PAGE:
Friday, December 27, 2013

2014 International Year of Family Farming

We hope that 2014 will demonstrate to our politicions in Canberra and all State parliaments that family farms are a greater benefit to the country and the community than the corporate giants which get all the attention.
The International Year of Family Farming aims to stimulate policies for the sustainable development of family farms, communal units, and cooperatives.
When the United Nations declared 2014 as the Year of Family Farming, it announced that family farms were important for sustainable food production to achieve food security. The Year focuses on solutions to combat poverty and hunger.
We will do everything we can to get our politicians to recognise this and we will host a number of events throughout the year.

1 comment:

freeranger said...

There is a challenge in attempting to define just what is a family farm. The Family Farm Project in the U.S. has helped with the definition by visiting farms of all sizes to come up with a common thread - the family. Regardless of size and the use of technology or machinery, all family farms rely on the commitment and participation of family members.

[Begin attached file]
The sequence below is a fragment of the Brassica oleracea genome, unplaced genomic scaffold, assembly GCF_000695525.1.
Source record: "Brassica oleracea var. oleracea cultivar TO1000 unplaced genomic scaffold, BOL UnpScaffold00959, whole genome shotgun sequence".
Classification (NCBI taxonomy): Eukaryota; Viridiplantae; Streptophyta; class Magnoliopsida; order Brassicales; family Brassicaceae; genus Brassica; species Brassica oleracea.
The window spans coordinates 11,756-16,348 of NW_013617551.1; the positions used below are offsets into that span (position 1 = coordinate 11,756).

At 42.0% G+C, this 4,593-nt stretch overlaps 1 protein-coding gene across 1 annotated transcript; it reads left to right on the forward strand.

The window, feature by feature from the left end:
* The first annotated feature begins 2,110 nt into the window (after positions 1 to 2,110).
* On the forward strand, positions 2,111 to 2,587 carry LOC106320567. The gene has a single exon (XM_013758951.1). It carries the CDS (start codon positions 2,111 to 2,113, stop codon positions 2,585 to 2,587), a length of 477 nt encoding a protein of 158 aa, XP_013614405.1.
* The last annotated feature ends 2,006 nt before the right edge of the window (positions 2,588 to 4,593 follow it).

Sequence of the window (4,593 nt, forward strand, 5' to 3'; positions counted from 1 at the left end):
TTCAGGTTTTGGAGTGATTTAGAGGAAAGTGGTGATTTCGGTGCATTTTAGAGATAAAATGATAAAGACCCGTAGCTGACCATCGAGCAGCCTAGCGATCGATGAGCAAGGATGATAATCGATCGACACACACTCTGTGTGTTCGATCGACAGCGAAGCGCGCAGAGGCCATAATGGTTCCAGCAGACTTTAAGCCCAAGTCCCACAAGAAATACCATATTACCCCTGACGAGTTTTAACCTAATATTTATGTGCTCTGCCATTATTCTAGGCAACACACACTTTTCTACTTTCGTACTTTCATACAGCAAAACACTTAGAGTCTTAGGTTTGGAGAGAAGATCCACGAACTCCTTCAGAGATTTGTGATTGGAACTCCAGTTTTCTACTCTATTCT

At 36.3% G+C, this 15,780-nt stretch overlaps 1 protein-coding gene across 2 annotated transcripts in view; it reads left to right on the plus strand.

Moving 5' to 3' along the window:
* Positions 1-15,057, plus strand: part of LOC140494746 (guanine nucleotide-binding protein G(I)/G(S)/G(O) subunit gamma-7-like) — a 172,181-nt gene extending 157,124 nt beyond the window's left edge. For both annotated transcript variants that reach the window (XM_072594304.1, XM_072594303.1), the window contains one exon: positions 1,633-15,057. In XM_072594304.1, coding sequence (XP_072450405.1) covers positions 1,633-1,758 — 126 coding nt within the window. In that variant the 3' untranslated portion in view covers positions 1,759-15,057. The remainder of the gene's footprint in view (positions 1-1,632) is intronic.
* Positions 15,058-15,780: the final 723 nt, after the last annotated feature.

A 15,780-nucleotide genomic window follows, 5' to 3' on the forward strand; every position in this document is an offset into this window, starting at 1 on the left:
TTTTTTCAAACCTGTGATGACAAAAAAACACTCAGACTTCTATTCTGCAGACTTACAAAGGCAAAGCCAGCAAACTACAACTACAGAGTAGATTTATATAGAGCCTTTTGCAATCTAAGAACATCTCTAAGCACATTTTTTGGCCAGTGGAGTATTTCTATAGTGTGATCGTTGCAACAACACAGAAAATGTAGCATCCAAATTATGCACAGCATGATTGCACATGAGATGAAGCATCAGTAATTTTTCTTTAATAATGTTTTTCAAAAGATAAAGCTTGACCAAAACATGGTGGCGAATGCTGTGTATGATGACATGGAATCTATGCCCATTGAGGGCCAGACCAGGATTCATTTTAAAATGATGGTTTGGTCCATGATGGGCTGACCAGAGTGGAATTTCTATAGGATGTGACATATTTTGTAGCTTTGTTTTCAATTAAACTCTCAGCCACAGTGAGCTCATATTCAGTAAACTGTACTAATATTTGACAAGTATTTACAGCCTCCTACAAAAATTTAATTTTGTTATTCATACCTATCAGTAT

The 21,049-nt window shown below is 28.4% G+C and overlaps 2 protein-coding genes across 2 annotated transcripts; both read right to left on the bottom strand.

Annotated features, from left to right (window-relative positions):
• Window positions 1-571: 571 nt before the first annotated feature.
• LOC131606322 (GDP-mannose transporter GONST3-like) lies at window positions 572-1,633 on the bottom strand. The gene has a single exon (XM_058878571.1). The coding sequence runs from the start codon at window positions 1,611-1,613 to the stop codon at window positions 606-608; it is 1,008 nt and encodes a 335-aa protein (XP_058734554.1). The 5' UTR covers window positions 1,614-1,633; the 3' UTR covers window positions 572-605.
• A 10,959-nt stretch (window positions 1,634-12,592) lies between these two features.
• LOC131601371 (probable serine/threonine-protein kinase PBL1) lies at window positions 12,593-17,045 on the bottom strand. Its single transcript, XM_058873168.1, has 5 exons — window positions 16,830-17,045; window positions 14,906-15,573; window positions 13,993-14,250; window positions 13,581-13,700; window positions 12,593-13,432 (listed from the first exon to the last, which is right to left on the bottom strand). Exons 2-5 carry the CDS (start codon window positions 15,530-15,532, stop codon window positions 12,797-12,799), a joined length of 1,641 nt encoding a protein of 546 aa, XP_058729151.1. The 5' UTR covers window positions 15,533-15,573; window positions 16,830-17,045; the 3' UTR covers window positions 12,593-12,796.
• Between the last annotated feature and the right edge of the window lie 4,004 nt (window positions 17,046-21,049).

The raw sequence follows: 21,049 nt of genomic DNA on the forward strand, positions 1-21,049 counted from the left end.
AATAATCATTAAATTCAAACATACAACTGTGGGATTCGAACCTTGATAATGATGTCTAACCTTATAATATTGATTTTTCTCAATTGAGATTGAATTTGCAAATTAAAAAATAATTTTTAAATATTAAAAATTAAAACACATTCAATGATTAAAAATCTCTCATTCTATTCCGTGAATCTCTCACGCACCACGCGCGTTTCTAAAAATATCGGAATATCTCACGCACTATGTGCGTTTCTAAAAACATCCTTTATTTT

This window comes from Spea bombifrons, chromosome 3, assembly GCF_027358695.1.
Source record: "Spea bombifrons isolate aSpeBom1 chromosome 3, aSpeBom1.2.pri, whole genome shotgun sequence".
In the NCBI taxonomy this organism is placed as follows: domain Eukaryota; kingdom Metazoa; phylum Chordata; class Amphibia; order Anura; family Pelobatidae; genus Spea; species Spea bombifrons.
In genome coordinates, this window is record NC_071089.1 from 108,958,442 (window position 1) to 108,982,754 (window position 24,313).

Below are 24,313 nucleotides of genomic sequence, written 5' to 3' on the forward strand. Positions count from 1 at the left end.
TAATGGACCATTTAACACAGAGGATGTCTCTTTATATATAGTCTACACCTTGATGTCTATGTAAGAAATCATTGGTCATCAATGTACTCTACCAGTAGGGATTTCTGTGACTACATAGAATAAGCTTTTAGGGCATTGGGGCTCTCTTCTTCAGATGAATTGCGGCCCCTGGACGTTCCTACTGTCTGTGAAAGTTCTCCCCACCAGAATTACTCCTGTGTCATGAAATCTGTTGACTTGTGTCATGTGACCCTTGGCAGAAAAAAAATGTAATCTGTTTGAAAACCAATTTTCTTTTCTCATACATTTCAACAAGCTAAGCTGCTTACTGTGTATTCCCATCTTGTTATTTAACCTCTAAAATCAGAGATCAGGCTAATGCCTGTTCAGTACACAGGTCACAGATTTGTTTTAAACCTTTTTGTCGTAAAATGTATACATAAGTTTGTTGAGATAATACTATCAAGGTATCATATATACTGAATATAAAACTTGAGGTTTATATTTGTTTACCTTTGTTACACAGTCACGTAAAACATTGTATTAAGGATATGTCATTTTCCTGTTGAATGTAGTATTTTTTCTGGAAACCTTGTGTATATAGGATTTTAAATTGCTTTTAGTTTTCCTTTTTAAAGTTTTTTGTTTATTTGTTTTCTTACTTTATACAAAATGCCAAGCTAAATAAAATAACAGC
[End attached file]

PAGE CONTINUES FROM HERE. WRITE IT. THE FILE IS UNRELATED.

A family farm depends on the work of family members for all regular day to day tasks, rather than using paid workers. The use of contractors for occasional work such as fencing or building sheds etc is acceptable but to be a true family farm, outside workers should not be involved in the daily core activities of the farm.

The corporate takeover of agriculture means that family owned and managed farms may become a romantic memory of Australia's past as the relentless march of corporate farming continues. That is the picture painted by research from the Australian Farm Institute in 2012, which pointed to continuing pressure on family farms to get bigger to produce more food at world-competitive prices.